There are several compelling reasons why most developers avoid “tricky” sites. Groundwork expenses that may be prohibitive, coupled with extended periods of uncertainty, might quickly transform a good idea into a high-risk venture. However, a ‘problem plot’ may occasionally turn out to be a blessing in disguise for self-builders brave enough to embrace technical difficulties.
What Does a Tricky Plot Look Like?
The three most common reasons for an increase in groundworks are sloping sites, the presence of trees, and ‘poor’ ground.
According to ADA Fastfix, “even modest slopes might be difficult.” The drainage and access will need to be planned carefully, and surface water flowing down the hill must be channeled around the building. The greater the slope, the more costly the site, with expensive retaining walls typically necessary on gradients of more than 1:25 to keep back the earth.
Another option is to dig down into the hill and create a level base. Another choice is to build on top of the hill, which will require excavation. Alternatively, you may opt to expand the structure outward by adding supporting walls beneath the raised area. Both methods are likely to cost around £5,000 in groundwork fees.
Instead of laying the support boards vertically against the slope and building a flat surface, you might utilize a series of steps to create a split-level design. This will cut down on excavation, but it might still raise your total construction cost by 10%. Sloping sites, on the other hand, may be used to give more area by building down below ground level for a low cost.
The ground can be susceptible to shift for a variety of reasons, some of which are listed below.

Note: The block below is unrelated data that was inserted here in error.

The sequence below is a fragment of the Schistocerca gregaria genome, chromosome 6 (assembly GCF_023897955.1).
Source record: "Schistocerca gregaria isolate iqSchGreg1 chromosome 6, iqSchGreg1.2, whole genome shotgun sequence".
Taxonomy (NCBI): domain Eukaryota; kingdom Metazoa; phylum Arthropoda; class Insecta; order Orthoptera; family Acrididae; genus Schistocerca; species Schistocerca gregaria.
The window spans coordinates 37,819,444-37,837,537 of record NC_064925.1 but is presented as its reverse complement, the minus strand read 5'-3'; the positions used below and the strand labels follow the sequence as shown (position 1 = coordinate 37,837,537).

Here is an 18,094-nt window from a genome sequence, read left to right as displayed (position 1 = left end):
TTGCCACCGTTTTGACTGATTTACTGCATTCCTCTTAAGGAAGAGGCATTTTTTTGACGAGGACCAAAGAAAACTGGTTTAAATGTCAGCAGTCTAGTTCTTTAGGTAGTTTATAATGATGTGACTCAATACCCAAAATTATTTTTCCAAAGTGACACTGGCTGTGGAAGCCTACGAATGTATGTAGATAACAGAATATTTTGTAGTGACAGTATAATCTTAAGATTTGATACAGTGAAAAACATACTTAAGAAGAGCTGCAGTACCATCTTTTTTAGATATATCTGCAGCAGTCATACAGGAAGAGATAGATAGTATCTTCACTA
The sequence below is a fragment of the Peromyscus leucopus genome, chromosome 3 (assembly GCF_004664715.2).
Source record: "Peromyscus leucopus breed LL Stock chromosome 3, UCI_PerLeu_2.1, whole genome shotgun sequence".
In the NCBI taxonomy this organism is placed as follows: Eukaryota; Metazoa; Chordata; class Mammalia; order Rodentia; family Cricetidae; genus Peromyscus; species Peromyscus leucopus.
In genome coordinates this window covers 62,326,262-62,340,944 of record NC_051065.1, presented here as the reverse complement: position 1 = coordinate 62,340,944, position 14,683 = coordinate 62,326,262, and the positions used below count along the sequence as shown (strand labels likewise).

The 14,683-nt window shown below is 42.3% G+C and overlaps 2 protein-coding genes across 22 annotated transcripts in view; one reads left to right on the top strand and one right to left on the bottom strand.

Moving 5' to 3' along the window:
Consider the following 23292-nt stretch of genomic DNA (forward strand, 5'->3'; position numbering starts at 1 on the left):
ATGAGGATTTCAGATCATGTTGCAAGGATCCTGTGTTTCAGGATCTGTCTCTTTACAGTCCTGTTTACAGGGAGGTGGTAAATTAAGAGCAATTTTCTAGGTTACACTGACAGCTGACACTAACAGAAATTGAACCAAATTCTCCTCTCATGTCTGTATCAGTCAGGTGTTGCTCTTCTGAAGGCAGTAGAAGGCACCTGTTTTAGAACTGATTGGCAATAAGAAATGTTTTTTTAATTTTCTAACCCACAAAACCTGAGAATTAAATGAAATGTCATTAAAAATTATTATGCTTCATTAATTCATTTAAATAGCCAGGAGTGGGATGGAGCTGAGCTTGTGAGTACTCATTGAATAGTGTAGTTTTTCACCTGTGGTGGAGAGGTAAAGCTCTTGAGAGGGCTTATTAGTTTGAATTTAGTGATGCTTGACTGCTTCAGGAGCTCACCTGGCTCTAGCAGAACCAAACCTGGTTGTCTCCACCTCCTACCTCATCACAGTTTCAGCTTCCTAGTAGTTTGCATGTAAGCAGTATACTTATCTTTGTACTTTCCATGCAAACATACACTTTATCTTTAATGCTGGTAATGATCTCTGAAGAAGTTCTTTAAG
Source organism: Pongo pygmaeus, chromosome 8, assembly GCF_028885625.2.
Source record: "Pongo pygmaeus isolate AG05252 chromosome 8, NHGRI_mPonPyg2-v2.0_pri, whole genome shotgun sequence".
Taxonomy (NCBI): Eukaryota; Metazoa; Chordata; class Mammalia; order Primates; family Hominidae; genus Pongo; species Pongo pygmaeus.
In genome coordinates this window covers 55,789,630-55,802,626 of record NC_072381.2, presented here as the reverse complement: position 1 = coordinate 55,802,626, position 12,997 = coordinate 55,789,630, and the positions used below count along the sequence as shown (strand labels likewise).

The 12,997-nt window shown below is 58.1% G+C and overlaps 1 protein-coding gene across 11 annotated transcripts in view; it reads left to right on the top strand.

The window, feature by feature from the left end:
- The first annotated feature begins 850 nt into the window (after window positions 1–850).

Volume change: Shrinkable clays are affected by seasonal volume fluctuations. However, these seldom extend beyond a meter below the surface. Trees and shrubs in close proximity, with periods of drought and heavy rainfall exacerbate the problem.
Frost heave: Springy or soggy ground indicates a high water table, during which soil may expand when frozen. Surface groundwater, on the other hand, seldom freezes deeper than half a meter.
Made up ground: Brownfield sites may contain all manner of horrors, such as foundations, drains, and wells from previous development. Toxic chemicals or methane gas may be lurking in old industrial sites or dumps, so it’s vital to check local government registries of contaminated land. However, in some circumstances, the answer may be rather straightforward, such as requiring sulfur-resistant cement.
Unstable ground: The ground under your property may have been damaged by previous excavation or mining, making new foundations susceptible to periodic, unanticipated subsidence.
The following are some of the most common methods for trekking across difficult terrain:
If you’re working on a surface that offers poor bearing capacity, such as soft sandy clays, the most effective solution is to dig down a bit farther. If a typical trench foundation is deep enough, its base should rest on solid ground free of seasonal changes, while beam and block floors may comfortably span over the surface.
In clay areas, though, the ground on the foundation’s perimeter will still be subject to periodic expansion and shrinkage as it becomes saturated and then dries. The sides of the trenches may be lined with a flexible slip membrane to allow the clay beside to independently shrink or swell, thus resisting lateral pressure.